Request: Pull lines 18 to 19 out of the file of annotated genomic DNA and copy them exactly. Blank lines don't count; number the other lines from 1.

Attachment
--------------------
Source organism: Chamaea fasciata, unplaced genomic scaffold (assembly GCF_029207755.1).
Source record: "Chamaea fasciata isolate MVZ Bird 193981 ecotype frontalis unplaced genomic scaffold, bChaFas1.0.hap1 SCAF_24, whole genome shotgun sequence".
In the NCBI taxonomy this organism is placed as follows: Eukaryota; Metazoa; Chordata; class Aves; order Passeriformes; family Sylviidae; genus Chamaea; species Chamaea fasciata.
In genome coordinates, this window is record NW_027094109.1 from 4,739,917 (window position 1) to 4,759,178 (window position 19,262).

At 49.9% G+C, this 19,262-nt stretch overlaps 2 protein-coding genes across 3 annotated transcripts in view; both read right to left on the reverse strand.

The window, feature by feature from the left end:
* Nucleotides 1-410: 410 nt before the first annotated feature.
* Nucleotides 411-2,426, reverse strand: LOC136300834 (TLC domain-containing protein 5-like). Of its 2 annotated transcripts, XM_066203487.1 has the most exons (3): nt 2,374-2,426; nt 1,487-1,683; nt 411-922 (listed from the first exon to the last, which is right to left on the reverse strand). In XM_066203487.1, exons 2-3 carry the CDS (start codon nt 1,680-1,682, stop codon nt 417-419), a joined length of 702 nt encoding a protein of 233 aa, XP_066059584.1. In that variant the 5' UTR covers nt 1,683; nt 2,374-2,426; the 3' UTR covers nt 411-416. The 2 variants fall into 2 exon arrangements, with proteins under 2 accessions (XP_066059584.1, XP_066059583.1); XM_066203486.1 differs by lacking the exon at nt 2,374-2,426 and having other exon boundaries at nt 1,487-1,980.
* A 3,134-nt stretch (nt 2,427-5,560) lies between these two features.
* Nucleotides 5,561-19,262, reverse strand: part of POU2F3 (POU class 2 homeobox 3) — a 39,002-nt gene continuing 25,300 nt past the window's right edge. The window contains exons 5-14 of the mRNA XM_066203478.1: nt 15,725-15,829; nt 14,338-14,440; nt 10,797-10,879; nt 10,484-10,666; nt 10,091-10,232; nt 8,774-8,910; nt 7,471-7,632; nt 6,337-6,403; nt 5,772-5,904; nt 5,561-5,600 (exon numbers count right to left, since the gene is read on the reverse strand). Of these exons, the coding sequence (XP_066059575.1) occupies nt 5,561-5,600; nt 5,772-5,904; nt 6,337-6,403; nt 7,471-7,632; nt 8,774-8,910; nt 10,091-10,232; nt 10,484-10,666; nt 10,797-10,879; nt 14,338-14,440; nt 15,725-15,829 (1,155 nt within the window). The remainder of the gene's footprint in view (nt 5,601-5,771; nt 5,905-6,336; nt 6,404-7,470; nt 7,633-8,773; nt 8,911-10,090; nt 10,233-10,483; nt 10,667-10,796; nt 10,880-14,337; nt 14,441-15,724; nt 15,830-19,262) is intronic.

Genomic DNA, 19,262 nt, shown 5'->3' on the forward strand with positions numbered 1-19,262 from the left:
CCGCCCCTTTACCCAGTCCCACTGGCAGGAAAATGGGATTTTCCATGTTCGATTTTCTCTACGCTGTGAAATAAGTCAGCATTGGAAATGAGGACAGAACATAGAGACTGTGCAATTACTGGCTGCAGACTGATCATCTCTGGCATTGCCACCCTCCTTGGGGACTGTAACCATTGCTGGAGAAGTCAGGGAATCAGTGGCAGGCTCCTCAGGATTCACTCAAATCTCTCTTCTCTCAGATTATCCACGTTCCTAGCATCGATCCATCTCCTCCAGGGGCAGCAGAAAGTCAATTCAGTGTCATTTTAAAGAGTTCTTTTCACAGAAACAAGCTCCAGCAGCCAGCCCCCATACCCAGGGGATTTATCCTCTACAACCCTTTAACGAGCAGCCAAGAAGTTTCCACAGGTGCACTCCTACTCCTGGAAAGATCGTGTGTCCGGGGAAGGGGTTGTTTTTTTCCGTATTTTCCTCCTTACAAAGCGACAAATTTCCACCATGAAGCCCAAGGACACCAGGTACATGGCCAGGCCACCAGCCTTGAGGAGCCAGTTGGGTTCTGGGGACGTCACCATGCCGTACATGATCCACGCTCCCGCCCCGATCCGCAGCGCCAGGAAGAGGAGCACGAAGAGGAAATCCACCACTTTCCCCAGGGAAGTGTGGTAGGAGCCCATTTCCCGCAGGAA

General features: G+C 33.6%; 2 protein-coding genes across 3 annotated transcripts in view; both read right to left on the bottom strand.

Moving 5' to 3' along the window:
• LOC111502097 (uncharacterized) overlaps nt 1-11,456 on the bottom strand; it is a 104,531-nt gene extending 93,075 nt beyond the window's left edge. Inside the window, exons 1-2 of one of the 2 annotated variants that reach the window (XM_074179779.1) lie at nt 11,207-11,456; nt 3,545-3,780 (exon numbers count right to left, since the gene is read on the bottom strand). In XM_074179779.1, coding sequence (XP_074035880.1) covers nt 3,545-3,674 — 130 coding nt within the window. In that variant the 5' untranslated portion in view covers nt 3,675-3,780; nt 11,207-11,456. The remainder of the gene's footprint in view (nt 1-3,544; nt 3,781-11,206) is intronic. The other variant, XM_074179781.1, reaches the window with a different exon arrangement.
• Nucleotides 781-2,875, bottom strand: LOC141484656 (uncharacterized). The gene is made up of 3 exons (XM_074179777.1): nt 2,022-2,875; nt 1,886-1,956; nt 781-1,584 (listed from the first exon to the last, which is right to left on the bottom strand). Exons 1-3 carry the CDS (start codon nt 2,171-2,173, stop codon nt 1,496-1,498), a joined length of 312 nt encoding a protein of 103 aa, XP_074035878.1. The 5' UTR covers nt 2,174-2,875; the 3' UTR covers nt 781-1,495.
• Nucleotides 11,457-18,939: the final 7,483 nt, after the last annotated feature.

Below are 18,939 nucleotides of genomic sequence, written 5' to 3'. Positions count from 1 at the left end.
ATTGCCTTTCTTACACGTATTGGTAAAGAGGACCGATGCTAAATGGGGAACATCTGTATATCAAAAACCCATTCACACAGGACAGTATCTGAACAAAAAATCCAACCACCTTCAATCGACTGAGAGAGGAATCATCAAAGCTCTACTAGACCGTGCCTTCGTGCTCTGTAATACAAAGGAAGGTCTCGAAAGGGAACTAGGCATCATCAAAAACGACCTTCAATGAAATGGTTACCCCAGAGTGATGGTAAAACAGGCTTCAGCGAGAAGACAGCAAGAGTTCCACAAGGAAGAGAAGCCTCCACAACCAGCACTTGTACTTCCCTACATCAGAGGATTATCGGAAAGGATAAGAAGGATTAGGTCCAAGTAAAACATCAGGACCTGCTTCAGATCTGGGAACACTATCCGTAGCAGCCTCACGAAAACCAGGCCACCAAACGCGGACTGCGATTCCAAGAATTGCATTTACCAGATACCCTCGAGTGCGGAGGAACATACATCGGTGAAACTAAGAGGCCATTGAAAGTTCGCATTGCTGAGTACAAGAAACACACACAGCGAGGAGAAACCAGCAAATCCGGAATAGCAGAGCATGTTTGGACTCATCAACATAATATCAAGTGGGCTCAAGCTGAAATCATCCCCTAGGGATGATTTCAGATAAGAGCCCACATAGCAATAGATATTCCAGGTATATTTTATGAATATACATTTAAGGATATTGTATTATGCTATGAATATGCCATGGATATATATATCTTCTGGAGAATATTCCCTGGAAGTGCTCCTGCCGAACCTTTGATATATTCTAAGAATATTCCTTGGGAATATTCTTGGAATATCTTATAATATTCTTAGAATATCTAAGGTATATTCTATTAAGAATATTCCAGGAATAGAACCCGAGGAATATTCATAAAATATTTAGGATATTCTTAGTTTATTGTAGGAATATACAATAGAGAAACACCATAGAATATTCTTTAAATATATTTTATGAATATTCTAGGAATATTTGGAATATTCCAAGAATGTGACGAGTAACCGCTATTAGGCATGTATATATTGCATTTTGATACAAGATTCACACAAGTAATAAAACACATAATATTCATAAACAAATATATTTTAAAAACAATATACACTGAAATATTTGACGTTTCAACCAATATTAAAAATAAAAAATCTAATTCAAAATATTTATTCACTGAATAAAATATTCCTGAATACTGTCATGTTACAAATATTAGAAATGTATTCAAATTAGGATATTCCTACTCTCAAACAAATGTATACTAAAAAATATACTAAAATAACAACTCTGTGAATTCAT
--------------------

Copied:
Below are 18,939 nucleotides of genomic sequence, written 5' to 3'. Positions count from 1 at the left end.
ATTGCCTTTCTTACACGTATTGGTAAAGAGGACCGATGCTAAATGGGGAACATCTGTATATCAAAAACCCATTCACACAGGACAGTATCTGAACAAAAAATCCAACCACCTTCAATCGACTGAGAGAGGAATCATCAAAGCTCTACTAGACCGTGCCTTCGTGCTCTGTAATACAAAGGAAGGTCTCGAAAGGGAACTAGGCATCATCAAAAACGACCTTCAATGAAATGGTTACCCCAGAGTGATGGTAAAACAGGCTTCAGCGAGAAGACAGCAAGAGTTCCACAAGGAAGAGAAGCCTCCACAACCAGCACTTGTACTTCCCTACATCAGAGGATTATCGGAAAGGATAAGAAGGATTAGGTCCAAGTAAAACATCAGGACCTGCTTCAGATCTGGGAACACTATCCGTAGCAGCCTCACGAAAACCAGGCCACCAAACGCGGACTGCGATTCCAAGAATTGCATTTACCAGATACCCTCGAGTGCGGAGGAACATACATCGGTGAAACTAAGAGGCCATTGAAAGTTCGCATTGCTGAGTACAAGAAACACACACAGCGAGGAGAAACCAGCAAATCCGGAATAGCAGAGCATGTTTGGACTCATCAACATAATATCAAGTGGGCTCAAGCTGAAATCATCCCCTAGGGATGATTTCAGATAAGAGCCCACATAGCAATAGATATTCCAGGTATATTTTATGAATATACATTTAAGGATATTGTATTATGCTATGAATATGCCATGGATATATATATCTTCTGGAGAATATTCCCTGGAAGTGCTCCTGCCGAACCTTTGATATATTCTAAGAATATTCCTTGGGAATATTCTTGGAATATCTTATAATATTCTTAGAATATCTAAGGTATATTCTATTAAGAATATTCCAGGAATAGAACCCGAGGAATATTCATAAAATATTTAGGATATTCTTAGTTTATTGTAGGAATATACAATAGAGAAACACCATAGAATATTCTTTAAATATATTTTATGAATATTCTAGGAATATTTGGAATATTCCAAGAATGTGACGAGTAACCGCTATTAGGCATGTATATATTGCATTTTGATACAAGATTCACACAAGTAATAAAACACATAATATTCATAAACAAATATATTTTAAAAACAATATACACTGAAATATTTGACGTTTCAACCAATATTAAAAATAAAAAATCTAATTCAAAATATTTATTCACTGAATAAAATATTCCTGAATACTGTCATGTTACAAATATTAGAAATGTATTCAAATTAGGATATTCCTACTCTCAAACAAATGTATACTAAAAAATATACTAAAATAACAACTCTGTGAATTCAT